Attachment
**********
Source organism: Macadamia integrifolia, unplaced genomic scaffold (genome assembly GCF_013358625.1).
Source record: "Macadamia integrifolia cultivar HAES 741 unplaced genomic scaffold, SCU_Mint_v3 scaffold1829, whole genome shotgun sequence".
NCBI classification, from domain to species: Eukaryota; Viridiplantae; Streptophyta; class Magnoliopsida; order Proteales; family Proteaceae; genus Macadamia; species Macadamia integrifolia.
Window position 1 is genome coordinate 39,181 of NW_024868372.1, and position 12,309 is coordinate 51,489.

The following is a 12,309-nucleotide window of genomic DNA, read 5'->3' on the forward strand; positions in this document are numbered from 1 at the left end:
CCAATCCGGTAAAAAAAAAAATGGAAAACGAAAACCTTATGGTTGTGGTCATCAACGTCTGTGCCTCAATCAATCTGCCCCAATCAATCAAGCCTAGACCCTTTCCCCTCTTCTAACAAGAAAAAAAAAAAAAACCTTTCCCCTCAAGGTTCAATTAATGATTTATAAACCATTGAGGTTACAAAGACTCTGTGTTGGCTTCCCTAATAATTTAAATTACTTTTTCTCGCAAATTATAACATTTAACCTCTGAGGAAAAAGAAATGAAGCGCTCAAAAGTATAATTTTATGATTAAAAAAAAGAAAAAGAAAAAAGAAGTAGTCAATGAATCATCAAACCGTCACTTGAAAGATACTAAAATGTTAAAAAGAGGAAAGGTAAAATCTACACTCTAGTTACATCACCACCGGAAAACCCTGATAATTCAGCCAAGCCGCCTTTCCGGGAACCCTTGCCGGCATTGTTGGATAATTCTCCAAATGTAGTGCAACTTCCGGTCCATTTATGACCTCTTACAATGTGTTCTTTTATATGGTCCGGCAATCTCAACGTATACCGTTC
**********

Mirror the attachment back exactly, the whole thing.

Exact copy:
Source organism: Macadamia integrifolia, unplaced genomic scaffold (genome assembly GCF_013358625.1).
Source record: "Macadamia integrifolia cultivar HAES 741 unplaced genomic scaffold, SCU_Mint_v3 scaffold1829, whole genome shotgun sequence".
NCBI classification, from domain to species: Eukaryota; Viridiplantae; Streptophyta; class Magnoliopsida; order Proteales; family Proteaceae; genus Macadamia; species Macadamia integrifolia.
Window position 1 is genome coordinate 39,181 of NW_024868372.1, and position 12,309 is coordinate 51,489.

The following is a 12,309-nucleotide window of genomic DNA, read 5'->3' on the forward strand; positions in this document are numbered from 1 at the left end:
CCAATCCGGTAAAAAAAAAAATGGAAAACGAAAACCTTATGGTTGTGGTCATCAACGTCTGTGCCTCAATCAATCTGCCCCAATCAATCAAGCCTAGACCCTTTCCCCTCTTCTAACAAGAAAAAAAAAAAAAACCTTTCCCCTCAAGGTTCAATTAATGATTTATAAACCATTGAGGTTACAAAGACTCTGTGTTGGCTTCCCTAATAATTTAAATTACTTTTTCTCGCAAATTATAACATTTAACCTCTGAGGAAAAAGAAATGAAGCGCTCAAAAGTATAATTTTATGATTAAAAAAAAGAAAAAGAAAAAAGAAGTAGTCAATGAATCATCAAACCGTCACTTGAAAGATACTAAAATGTTAAAAAGAGGAAAGGTAAAATCTACACTCTAGTTACATCACCACCGGAAAACCCTGATAATTCAGCCAAGCCGCCTTTCCGGGAACCCTTGCCGGCATTGTTGGATAATTCTCCAAATGTAGTGCAACTTCCGGTCCATTTATGACCTCTTACAATGTGTTCTTTTATATGGTCCGGCAATCTCAACGTATACCGTTC